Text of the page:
But with what propriety can the diarrhoea, the frequent liquid stool, be regarded as the symptom of chief importance, the primary symptom, so to speak? It is that symptom which would first strike the observation of the patient’s friends, because so decidedly objective in its character; but it is obviously a secondary phenomenon, depending on the diseased state of the alimentary canal and of the mesenteric glands; and this diseased state depended unquestionably upon a general depressed state of the vascular and nervous systems, or upon a modified vital action, which is manifested in those general symptoms, upon which we predicate distinctions of dyscrasia and diathesis.

Taking this view of the case, it is evident that to assign the chief place in our scheme of symptoms to the diarrhoea, would be to prescribe for symptoms (and secondary ones at that) rather than for the whole morbid state of the patient. But if, in accordance with the view I have indicated, we give but a secondary place to the diarrhoea, it becomes easy to find a remedy for our case. The distended, prominent abdomen, the indurated and enlarged glands, the excessive appetite, the great thirst, demanding large draughts of water, the pain in the upper part of the abdomen just before the stool, the tender epigastrium, the copious and long-continued diarrhoea, without corresponding exhaustion, all these symptoms combined to exhibit a condition which finds its exact simile in Calcarea carbonica.

Moreover, although Calcarea does not produce stools of the color met with in this case, yet the conditions of stool produced by Calcarea correspond to those of the case in hand. The aggravations of Calcarea are frequently in the morning, and the pain in the abdomen is relieved by warmth as in this case. Calcarea carbonica, therefore, was selected as the appropriate remedy, and the propriety of giving it being so obvious that I could not suppose it had been overlooked by the physicians who had previously attended the lad, and there being every probability that, if they gave it at all, they gave it in low potencies, I concluded to give the two hundredth. Two globules were accordingly dissolved in four ounces of water, and a tea-spoonful of the solution ordered to be given every four hours. For the week preceding this prescription the boy had had twenty stools daily, and very great pain.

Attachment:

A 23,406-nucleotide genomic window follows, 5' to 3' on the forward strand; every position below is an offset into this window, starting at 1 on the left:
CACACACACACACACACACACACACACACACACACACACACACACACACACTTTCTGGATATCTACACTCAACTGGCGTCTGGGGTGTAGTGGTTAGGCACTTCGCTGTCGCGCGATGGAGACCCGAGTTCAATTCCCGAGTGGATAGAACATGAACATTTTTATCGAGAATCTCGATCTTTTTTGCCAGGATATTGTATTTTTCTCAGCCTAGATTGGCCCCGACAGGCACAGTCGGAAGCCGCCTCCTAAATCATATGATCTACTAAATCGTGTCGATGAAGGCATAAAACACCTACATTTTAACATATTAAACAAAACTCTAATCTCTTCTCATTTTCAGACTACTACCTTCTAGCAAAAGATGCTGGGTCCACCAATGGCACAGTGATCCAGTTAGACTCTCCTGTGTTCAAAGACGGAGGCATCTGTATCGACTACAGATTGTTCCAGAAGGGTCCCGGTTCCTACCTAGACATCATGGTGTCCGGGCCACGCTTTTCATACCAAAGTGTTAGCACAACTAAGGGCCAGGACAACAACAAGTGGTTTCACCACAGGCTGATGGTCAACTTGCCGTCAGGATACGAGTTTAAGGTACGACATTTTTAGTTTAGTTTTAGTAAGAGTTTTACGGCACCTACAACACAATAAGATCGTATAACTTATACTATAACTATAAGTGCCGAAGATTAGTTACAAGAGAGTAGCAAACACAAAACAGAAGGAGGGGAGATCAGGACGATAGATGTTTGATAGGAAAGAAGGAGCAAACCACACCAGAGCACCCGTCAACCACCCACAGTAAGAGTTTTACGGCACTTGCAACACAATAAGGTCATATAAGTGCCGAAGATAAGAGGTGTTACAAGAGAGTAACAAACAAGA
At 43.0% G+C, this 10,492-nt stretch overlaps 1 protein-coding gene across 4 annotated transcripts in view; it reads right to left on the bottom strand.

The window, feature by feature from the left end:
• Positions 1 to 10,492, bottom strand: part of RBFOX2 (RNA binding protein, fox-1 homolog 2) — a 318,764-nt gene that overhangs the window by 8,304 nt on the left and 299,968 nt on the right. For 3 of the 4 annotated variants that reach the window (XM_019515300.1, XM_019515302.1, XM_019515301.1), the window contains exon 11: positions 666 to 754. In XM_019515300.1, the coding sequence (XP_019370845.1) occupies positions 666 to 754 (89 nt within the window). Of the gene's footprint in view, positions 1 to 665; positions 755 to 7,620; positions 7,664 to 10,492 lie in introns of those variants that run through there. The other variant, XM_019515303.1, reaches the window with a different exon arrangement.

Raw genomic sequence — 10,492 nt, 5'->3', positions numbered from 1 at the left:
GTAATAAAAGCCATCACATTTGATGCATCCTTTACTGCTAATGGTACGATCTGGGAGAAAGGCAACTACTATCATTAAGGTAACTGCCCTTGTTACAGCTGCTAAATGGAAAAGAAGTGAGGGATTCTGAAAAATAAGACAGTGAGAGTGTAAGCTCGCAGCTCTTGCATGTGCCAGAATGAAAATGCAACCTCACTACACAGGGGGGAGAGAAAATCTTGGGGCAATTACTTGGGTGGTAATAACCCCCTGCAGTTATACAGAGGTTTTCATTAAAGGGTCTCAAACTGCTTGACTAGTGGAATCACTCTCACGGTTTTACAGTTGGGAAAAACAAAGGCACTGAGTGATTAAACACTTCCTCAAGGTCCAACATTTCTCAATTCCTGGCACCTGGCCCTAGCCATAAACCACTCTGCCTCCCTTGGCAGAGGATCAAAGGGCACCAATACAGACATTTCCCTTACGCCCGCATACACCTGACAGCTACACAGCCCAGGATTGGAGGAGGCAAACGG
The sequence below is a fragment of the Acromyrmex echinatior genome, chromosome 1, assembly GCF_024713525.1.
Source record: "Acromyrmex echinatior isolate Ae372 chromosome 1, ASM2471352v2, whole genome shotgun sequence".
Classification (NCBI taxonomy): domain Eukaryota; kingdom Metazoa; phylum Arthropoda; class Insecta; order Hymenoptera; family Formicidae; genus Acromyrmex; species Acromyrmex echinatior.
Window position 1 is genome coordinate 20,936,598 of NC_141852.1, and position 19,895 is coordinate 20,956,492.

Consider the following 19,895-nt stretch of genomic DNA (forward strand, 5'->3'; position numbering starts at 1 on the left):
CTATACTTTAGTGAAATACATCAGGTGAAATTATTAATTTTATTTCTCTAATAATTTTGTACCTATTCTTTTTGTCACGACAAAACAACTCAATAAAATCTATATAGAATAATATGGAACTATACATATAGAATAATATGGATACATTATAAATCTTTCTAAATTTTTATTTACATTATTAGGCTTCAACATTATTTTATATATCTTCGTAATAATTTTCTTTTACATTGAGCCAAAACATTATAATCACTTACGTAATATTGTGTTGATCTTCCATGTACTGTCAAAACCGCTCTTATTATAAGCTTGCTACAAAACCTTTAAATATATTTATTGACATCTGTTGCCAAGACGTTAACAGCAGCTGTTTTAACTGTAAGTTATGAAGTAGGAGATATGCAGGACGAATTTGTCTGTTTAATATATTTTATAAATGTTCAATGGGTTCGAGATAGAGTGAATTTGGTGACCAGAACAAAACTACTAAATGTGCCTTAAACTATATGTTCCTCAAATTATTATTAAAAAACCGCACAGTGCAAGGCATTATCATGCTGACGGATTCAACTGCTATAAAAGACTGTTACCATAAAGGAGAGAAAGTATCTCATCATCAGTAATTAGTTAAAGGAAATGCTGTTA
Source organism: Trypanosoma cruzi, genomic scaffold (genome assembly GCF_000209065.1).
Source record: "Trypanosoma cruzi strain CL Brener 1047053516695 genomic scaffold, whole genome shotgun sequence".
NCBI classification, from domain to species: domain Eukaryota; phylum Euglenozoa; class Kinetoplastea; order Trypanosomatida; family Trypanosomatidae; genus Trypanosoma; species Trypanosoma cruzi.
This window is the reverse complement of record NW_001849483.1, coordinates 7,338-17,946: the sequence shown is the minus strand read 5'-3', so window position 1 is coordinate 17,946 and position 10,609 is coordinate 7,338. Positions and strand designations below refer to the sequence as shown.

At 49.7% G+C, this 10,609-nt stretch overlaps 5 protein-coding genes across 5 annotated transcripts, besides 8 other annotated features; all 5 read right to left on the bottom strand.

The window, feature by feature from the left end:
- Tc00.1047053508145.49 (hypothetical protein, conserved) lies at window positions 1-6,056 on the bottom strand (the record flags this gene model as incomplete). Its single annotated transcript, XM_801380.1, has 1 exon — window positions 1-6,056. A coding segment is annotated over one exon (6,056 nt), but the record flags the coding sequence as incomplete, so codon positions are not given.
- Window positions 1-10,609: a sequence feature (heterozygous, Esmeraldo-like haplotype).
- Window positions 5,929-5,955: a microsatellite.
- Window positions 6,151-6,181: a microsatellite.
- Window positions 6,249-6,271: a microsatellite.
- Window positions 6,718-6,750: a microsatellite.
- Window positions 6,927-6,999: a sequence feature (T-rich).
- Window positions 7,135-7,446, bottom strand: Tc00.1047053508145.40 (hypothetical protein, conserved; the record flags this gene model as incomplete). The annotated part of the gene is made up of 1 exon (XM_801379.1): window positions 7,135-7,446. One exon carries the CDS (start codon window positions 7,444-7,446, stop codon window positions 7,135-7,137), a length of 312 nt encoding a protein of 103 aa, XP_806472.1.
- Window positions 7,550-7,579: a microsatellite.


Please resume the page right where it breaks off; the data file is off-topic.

On the third day after the remedy was administered, I called again. The lad had had but one stool daily since the day after my visit; and during the ten months which have since elapsed, his bowels have moved regularly, but once daily, the stool being in all respects normal. In the space of one month the lad became so ruddy and plump having gained twenty-two pounds in weight that I should not have known him. As he gained flesh and strength, the rotundity of the abdomen disappeared, and at the end of the third month the indurated abdominal glands were no longer to be felt. He received no medicine besides the single dose of Calcarea carbonica 200, above mentioned.

It may seem incredible, and I confess I cannot explain it, that a drain so long established and so copious could be instantaneously checked without producing at least temporary disturbances of some other character. The fact, however, does not admit of dispute.

In a review of this case, two points seem worthy of notice.

1. The prompt and enduring action of the high potency. I would not venture to say that a low potency would not have acted as promptly; certainly, however, nothing better could be imagined or desired.

2. The great importance of paying careful regard, in the selection of a remedy, to the general symptoms of the patient, as denoting the dyscrasia, and to the conditions (time and character of aggravation, etc.) of every symptom.

Carroll Dunham
Dr. Carroll Dunham M.D. (1828-1877)
Dr. Dunham graduated from Columbia University with Honours in 1847. In 1850 he received M.D. degree at the College of Physicians and Surgeons of New York. While in Dublin, he received a dissecting wound that nearly killed him, but with the aid of homoeopathy he cured himself with Lachesis. He visited various homoeopathic hospitals in Europe and then went to Munster where he stayed with Dr. Boenninghausen and studied the methods of that great master. His works include 'Lectures on Materia Medica' and 'Homoeopathy - Science of Therapeutics'.